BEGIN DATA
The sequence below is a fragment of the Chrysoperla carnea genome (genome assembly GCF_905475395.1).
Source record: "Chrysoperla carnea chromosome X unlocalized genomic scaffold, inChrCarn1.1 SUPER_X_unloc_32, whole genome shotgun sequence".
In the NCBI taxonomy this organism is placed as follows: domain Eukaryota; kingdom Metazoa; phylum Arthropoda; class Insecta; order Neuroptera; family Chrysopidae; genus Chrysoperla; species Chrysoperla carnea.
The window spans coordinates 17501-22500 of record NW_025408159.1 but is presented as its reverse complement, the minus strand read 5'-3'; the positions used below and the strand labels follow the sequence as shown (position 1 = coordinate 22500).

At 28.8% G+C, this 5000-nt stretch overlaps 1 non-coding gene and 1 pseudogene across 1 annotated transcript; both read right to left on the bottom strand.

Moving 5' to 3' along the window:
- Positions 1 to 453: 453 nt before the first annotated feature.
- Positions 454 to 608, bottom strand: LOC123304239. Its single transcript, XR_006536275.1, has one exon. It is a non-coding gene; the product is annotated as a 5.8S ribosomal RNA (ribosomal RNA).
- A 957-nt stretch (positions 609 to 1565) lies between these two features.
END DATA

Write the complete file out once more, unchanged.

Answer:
The sequence below is a fragment of the Chrysoperla carnea genome (genome assembly GCF_905475395.1).
Source record: "Chrysoperla carnea chromosome X unlocalized genomic scaffold, inChrCarn1.1 SUPER_X_unloc_32, whole genome shotgun sequence".
In the NCBI taxonomy this organism is placed as follows: domain Eukaryota; kingdom Metazoa; phylum Arthropoda; class Insecta; order Neuroptera; family Chrysopidae; genus Chrysoperla; species Chrysoperla carnea.
The window spans coordinates 17501-22500 of record NW_025408159.1 but is presented as its reverse complement, the minus strand read 5'-3'; the positions used below and the strand labels follow the sequence as shown (position 1 = coordinate 22500).

At 28.8% G+C, this 5000-nt stretch overlaps 1 non-coding gene and 1 pseudogene across 1 annotated transcript; both read right to left on the bottom strand.

Moving 5' to 3' along the window:
- Positions 1 to 453: 453 nt before the first annotated feature.
- Positions 454 to 608, bottom strand: LOC123304239. Its single transcript, XR_006536275.1, has one exon. It is a non-coding gene; the product is annotated as a 5.8S ribosomal RNA (ribosomal RNA).
- A 957-nt stretch (positions 609 to 1565) lies between these two features.